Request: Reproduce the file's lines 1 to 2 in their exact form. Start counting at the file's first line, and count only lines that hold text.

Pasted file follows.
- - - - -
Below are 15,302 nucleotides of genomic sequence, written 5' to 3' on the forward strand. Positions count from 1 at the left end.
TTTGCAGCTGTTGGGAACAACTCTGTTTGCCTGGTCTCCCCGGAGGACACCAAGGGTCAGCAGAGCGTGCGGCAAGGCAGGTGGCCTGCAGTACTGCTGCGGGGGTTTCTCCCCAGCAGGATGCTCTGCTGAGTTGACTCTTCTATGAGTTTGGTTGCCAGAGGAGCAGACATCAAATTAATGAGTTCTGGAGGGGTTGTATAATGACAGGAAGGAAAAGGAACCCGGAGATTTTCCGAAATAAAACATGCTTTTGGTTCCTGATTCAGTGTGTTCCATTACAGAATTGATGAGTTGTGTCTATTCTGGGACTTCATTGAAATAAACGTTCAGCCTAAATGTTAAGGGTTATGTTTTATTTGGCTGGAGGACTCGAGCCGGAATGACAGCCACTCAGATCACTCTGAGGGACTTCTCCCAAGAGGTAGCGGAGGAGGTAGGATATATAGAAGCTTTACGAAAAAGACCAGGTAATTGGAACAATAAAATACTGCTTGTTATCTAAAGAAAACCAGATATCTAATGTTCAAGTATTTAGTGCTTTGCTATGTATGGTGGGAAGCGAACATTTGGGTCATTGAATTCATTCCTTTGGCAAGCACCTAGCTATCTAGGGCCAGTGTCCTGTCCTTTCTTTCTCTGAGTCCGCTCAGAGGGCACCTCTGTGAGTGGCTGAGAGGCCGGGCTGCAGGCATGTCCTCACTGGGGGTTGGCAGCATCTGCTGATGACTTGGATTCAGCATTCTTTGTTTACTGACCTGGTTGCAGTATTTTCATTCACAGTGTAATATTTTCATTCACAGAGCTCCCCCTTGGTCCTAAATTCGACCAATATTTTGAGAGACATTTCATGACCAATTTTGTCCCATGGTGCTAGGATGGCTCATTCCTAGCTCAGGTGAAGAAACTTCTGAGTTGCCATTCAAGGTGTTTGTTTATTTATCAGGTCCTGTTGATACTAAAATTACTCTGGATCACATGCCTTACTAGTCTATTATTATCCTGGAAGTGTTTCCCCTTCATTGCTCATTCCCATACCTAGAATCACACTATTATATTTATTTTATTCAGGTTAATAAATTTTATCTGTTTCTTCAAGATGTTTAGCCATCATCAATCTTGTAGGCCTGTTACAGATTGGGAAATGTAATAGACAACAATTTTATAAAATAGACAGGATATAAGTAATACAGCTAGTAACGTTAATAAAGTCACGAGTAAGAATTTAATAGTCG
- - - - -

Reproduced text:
Below are 15,302 nucleotides of genomic sequence, written 5' to 3' on the forward strand. Positions count from 1 at the left end.
TTTGCAGCTGTTGGGAACAACTCTGTTTGCCTGGTCTCCCCGGAGGACACCAAGGGTCAGCAGAGCGTGCGGCAAGGCAGGTGGCCTGCAGTACTGCTGCGGGGGTTTCTCCCCAGCAGGATGCTCTGCTGAGTTGACTCTTCTATGAGTTTGGTTGCCAGAGGAGCAGACATCAAATTAATGAGTTCTGGAGGGGTTGTATAATGACAGGAAGGAAAAGGAACCCGGAGATTTTCCGAAATAAAACATGCTTTTGGTTCCTGATTCAGTGTGTTCCATTACAGAATTGATGAGTTGTGTCTATTCTGGGACTTCATTGAAATAAACGTTCAGCCTAAATGTTAAGGGTTATGTTTTATTTGGCTGGAGGACTCGAGCCGGAATGACAGCCACTCAGATCACTCTGAGGGACTTCTCCCAAGAGGTAGCGGAGGAGGTAGGATATATAGAAGCTTTACGAAAAAGACCAGGTAATTGGAACAATAAAATACTGCTTGTTATCTAAAGAAAACCAGATATCTAATGTTCAAGTATTTAGTGCTTTGCTATGTATGGTGGGAAGCGAACATTTGGGTCATTGAATTCATTCCTTTGGCAAGCACCTAGCTATCTAGGGCCAGTGTCCTGTCCTTTCTTTCTCTGAGTCCGCTCAGAGGGCACCTCTGTGAGTGGCTGAGAGGCCGGGCTGCAGGCATGTCCTCACTGGGGGTTGGCAGCATCTGCTGATGACTTGGATTCAGCATTCTTTGTTTACTGACCTGGTTGCAGTATTTTCATTCACAGTGTAATATTTTCATTCACAGAGCTCCCCCTTGGTCCTAAATTCGACCAATATTTTGAGAGACATTTCATGACCAATTTTGTCCCATGGTGCTAGGATGGCTCATTCCTAGCTCAGGTGAAGAAACTTCTGAGTTGCCATTCAAGGTGTTTGTTTATTTATCAGGTCCTGTTGATACTAAAATTACTCTGGATCACATGCCTTACTAGTCTATTATTATCCTGGAAGTGTTTCCCCTTCATTGCTCATTCCCATACCTAGAATCACACTATTATATTTATTTTATTCAGGTTAATAAATTTTATCTGTTTCTTCAAGATGTTTAGCCATCATCAATCTTGTAGGCCTGTTACAGATTGGGAAATGTAATAGACAACAATTTTATAAAATAGACAGGATATAAGTAATACAGCTAGTAACGTTAATAAAGTCACGAGTAAGAATTTAATAGTCG